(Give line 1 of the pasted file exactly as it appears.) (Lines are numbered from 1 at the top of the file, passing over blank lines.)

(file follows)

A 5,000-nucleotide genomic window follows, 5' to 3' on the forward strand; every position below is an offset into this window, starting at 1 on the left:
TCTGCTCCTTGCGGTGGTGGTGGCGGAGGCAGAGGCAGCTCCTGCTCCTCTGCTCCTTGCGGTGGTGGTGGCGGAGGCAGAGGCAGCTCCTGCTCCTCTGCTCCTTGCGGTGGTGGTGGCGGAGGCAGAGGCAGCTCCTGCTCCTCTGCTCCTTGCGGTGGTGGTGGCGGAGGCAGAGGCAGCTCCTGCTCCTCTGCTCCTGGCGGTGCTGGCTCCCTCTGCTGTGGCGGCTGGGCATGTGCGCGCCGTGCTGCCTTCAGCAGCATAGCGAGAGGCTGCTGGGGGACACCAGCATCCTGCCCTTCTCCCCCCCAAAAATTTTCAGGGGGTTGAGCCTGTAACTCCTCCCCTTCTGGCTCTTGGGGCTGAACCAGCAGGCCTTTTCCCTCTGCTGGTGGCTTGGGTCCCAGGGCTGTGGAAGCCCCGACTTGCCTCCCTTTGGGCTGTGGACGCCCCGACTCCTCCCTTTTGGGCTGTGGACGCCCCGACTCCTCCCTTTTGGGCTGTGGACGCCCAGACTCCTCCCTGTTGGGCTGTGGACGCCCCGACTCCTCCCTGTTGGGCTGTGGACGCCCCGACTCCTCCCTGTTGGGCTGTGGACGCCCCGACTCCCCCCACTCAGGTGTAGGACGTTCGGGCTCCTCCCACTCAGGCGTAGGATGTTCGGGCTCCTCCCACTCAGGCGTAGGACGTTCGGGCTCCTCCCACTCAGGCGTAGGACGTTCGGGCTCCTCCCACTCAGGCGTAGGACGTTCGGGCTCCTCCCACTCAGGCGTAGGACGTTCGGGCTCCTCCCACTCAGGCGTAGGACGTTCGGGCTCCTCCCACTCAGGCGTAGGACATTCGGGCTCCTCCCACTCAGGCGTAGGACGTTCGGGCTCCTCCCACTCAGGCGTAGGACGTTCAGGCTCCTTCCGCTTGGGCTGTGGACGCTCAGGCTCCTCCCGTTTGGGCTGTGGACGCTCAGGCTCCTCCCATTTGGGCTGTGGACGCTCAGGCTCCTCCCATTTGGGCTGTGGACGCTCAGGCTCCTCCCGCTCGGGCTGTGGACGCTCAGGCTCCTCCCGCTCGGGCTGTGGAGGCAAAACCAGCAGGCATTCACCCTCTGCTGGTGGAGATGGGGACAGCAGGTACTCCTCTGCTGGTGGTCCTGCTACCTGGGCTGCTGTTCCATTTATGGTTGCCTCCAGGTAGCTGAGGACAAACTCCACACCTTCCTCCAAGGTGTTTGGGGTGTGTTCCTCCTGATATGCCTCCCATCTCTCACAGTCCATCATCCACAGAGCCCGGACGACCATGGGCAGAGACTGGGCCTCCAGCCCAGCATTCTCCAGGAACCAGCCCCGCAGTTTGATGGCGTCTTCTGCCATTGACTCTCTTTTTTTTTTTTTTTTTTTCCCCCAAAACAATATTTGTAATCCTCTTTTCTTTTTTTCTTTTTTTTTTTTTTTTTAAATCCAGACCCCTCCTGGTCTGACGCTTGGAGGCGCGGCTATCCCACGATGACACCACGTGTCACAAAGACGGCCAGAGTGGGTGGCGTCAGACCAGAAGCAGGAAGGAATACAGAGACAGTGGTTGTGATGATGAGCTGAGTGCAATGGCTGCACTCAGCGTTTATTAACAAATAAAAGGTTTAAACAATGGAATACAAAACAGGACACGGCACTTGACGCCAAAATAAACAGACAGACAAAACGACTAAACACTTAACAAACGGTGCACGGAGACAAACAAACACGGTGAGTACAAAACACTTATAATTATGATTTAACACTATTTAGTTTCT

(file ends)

A 5,000-nucleotide genomic window follows, 5' to 3' on the forward strand; every position below is an offset into this window, starting at 1 on the left: